With a decisive third round, in which she attacked Rahali Maroua with strong jabs with her dominant left hand, M.C. Mary Kom sealed the quarter-final in her favour and assured India of at least another medal in this Olympics to take the tally beyond the three won at Beijing.
The judges gave Mary 6-1 in the third, which made up for the two sluggish rounds preceding this, in which she had spent more time parrying the occasional thrust of her taller Tunisian rival.
In the fourth, Rahali tried to score with a flurry of hooks and jabs, but mostly missed the mark as Mary hip-hopped her way out of trouble on twinkling feet, getting in a few of her own blows in between to impress the jury. The final verdict was 15-6.
The win took Mary into the semi-finals where she meets the highly favoured Nicola Adams of Great Britain. She is assured of a medal, win or lose, according to the rules of the competition. But Adams, who would have closely followed the Indian register emphatic wins in both her bouts, would be wary of not just Mary’s superb technical skills but also the great character and determination she has shown.
Stepping up: Mary Kom’s (left) semi-final bout will be on Wednesday.
Win or lose on Wednesday, Mary’s entry and performance in the Olympics has added a fresh and remarkable chapter to a fairy tale that would find few parallels in sports anywhere. Hailing from modest background in the troubled north-east, the 29 year old from Manipur gave up on track and field to take to boxing, inspired by former Indian boxer Dingko Singh who hailed from the same state.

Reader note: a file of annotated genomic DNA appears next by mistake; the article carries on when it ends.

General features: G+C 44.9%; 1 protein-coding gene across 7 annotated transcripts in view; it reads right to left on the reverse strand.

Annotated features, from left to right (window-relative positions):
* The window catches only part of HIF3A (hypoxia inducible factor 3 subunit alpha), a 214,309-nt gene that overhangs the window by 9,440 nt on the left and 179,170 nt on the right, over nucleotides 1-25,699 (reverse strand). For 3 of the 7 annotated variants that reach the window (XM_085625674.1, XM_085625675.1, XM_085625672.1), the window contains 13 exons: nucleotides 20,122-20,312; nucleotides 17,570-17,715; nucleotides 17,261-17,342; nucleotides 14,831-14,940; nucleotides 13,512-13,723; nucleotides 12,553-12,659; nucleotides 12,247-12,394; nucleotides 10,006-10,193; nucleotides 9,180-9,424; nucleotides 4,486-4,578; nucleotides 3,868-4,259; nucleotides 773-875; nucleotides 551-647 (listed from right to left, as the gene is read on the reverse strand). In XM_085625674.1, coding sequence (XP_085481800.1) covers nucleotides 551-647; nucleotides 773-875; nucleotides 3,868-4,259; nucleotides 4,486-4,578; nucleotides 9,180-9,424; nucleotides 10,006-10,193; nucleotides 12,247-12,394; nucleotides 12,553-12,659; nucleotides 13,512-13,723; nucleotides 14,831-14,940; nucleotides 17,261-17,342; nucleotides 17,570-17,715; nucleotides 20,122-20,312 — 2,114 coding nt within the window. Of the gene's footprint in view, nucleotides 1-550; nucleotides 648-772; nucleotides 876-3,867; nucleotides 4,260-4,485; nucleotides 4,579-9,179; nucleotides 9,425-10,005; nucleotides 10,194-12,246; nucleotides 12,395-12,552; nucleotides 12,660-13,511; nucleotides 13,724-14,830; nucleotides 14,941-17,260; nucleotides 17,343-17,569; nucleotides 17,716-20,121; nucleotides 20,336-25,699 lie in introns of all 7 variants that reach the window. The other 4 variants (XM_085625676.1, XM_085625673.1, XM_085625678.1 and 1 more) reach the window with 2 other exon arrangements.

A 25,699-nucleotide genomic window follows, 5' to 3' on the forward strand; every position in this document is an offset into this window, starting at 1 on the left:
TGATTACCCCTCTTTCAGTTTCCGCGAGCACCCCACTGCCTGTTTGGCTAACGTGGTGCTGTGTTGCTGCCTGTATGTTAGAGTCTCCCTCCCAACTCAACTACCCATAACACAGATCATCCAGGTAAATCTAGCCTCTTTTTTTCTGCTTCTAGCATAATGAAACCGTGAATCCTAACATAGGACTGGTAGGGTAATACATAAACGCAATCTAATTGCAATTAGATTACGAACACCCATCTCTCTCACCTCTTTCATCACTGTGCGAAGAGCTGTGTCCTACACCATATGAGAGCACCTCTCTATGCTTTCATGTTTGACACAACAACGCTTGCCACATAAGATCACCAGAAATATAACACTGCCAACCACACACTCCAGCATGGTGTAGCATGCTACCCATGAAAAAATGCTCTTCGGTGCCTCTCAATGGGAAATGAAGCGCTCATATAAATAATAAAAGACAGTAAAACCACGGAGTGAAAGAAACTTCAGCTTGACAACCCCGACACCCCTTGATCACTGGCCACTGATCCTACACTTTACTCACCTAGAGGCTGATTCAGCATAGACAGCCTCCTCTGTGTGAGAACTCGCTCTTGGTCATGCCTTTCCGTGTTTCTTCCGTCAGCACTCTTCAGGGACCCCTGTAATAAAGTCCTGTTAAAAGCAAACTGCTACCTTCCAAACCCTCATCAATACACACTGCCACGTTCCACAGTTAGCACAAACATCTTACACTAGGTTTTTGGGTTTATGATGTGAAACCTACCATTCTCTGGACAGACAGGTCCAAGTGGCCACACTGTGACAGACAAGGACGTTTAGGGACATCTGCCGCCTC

Despite meagre resources for training—not to mention the societal resistance to a woman entering a predominantly male domain—Mary has surmounted the heaviest odds to become a boxer of international repute.
Women boxers have won greater approval on celluloid (for e.g. Clint Eastwood’s Oscar-winning Million Dollar Baby) than in real life, even in the West. While the great Muhammad Ali’s daughter Laila was a professional boxer, social and gender prejudices always made women’s boxing a way-behind also-ran to the men’s.
Why, this is the first time that women’s boxing has been included in the Olympics, a full 108 years after men, though the world championships have been around for over a decade. But in India, obviously, there were bigger barriers to wear down than in the West. Once she decided to give up on track and field, however, Mary has gone about pursuing her passion with a zeal and determination that has astonished foes, fans and critics alike.
What makes her story even more remarkable is that after winning the world championship twice, she took a two-year sabbatical to start a family, then came back and won the world title thrice again. For these Olympics, she had to train hard and long, especially overseas. She also got a professional trainer—Charles Atkinson.
Resources for these were provided to an extent by Olympic Gold Quest, the non-governmental organization started by Prakash Padukone and Geet Sethi, to support India’s medal prospects. But for the most, Mary Kom has battled it out on her own; in the ring obviously, but also to carve out a life that is not only unthinkably unorthodox, especially in the Indian milieu, but also unimaginably demanding for any sportsperson. Now knocking on the doors of international superstardom, she still retains the earthiness and simplicity of a small-town girl. On Sunday, when she won her first bout, she expressed some regret that she could not be with her twin boys who were celebrating their fifth birthday.
“This is my birthday present for them,” she said. On Monday, she had a present for the entire country.
Ayaz Memon writes a fortnightly column in Mint, Beyond Boundaries